While at CES earlier this month, one of my many goals was to gather information on the latest fitness trackers out there. Fitbug has always been a force in this tech category, so I made sure to drop by their booth. They sent us one of their new Orb fitness trackers to review, and I was pleasantly surprised at how it performed. Initially, I was unimpressed with the form factor. In a world of sleek fitness bands and watches, the Orb looks a little bit too much like a toy for my tastes. That being said, looks are often in the eye of the beholder and my wife saw this product and was immediately taken by its appearance. It has a round form factor and a sheen that reminds me of a candy shell. It comes in three colors: Pink, white, and black – and also has an included lithium watch battery which the product claims will last about four months (replacement batteries cost less than $2 dollars each).
The Fitbug Orb doesn’t have any sort of display to speak of – communication of the Orb’s mode is shown through a single LED which blinks. While there is a single button on the Orb, most of the control over the unit comes via the Fitbug app for Android and iOS devices. This app allows communication between the device and the Orb and is fairly user-friendly. If you don’t have an iOS or Android device, you can send fitness data to your PC or Mac via an optional Fitbug USB Bluetooth dongle. The app will also track food intake as well as various types of activity. It, of course, features a user profile where you can track your progress and gains/losses.
Unfortunately, the Orb’s sleep tracking leaves a lot to be desired. Unlike some fitness trackers, which take biorhythms into account in determining when the user is asleep, the Orb simply looks for a lack of motion once sleep mode is engaged. This means that you can stay still in bed, unable to sleep, and it will record your motionless moments as sleep when they are clearly not. Nutritional information can be entered into your Fitbug web account and you can also select what kind of update methodology you use to send data from your Orb to your phone. I preferred to use the preset interval method of communication, but you can also do manual updates if you like.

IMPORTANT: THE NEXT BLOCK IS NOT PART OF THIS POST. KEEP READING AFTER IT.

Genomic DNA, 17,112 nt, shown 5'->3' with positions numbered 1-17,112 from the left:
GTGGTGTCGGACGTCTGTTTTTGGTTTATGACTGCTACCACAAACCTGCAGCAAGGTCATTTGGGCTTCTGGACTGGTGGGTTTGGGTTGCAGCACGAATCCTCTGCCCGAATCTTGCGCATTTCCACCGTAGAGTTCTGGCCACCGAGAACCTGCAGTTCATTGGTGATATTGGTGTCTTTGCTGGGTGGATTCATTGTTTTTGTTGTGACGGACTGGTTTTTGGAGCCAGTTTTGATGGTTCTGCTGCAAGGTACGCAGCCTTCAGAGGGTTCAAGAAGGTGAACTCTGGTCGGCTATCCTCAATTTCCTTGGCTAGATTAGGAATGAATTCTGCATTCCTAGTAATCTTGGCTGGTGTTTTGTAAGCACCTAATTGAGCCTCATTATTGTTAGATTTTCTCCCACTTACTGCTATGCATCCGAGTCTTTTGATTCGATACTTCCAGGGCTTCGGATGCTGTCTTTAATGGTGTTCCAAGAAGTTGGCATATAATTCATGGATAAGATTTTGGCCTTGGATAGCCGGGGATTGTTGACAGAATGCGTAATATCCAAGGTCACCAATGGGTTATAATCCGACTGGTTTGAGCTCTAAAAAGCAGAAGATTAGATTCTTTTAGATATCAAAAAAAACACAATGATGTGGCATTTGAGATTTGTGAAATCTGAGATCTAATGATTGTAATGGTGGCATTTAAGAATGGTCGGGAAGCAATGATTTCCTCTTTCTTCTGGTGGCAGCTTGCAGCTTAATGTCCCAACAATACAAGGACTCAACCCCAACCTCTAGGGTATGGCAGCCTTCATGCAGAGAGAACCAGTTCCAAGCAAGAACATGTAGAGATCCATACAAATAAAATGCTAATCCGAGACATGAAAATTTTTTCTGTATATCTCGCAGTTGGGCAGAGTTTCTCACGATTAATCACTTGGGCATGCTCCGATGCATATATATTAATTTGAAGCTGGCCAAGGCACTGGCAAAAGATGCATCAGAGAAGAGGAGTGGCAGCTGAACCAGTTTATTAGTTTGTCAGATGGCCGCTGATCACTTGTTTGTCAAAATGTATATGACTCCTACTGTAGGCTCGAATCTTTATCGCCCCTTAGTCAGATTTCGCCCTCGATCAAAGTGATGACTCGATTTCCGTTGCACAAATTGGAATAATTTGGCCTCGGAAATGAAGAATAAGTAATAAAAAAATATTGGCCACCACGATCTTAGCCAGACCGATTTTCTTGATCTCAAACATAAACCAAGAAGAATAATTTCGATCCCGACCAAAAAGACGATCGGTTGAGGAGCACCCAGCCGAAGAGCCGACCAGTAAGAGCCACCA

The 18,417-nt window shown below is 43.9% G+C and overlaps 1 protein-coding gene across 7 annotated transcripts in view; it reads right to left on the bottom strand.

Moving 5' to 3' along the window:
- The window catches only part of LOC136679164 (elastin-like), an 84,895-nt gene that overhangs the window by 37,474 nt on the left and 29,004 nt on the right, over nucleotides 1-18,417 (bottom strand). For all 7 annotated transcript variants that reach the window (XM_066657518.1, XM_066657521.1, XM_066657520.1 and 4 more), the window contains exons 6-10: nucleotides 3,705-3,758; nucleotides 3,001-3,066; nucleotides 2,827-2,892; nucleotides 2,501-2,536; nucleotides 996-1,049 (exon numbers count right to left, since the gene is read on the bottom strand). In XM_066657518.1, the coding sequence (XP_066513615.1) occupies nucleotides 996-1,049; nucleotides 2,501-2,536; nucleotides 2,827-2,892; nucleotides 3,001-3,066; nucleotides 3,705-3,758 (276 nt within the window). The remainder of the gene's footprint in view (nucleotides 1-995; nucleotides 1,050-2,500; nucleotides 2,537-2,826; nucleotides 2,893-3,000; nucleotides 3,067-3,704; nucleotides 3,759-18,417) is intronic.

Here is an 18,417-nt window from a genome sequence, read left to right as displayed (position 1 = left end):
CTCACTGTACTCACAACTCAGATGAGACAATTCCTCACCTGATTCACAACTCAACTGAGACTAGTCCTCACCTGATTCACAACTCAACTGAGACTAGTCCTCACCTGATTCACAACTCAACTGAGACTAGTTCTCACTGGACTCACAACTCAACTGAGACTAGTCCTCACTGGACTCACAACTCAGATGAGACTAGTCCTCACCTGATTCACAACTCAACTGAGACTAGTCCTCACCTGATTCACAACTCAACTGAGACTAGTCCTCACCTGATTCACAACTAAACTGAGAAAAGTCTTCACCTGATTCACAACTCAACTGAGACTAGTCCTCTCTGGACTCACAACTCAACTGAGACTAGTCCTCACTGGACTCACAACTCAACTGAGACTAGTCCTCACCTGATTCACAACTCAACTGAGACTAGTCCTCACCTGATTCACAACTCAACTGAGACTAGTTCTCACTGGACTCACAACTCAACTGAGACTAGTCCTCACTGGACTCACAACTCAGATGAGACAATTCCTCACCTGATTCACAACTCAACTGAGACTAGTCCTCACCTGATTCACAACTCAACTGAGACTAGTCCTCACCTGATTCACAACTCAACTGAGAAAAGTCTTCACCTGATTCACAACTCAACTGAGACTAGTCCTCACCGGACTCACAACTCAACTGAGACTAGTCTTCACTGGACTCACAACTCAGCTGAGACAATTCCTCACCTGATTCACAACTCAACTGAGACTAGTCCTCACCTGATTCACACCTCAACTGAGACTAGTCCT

In terms of where you wear your Fitbug Orb, the company has seen fit to include a watch band with multiple adjustment points, a necklace lanyard, and a pedometer style belt clip. These tree carriers pretty much cover every possible way you can use the device – or any fitness device for that matter, so you will definitely find a way you prefer to wear it. I am a watch wearer, so the watchband was best for me. The only downside was that the Orb doesn’t tell time, so there were several instances where I glanced at it out of habit, only to realize that I instead needed to look at the time on my cellphone. Despite this, the Orb functioned well in tracking my activity levels – at least as good as some of the other fitness bands I have used. One thing I wish the Orb did was read the user’s heart rate. That is a metric many athletes and fitness enthusiasts like to keep in a certain range.
Where the Fitbug Orb has a leg up on the rest of the fitness tracker field is in its price point. At $49.95, the Fitbug Orb costs about 50% less than most other trackers on the market. In fact, most of those basic, store-bought pedometers cost anywhere from $12 to $35 dollars, so you are getting a lot more functionality for not much more money.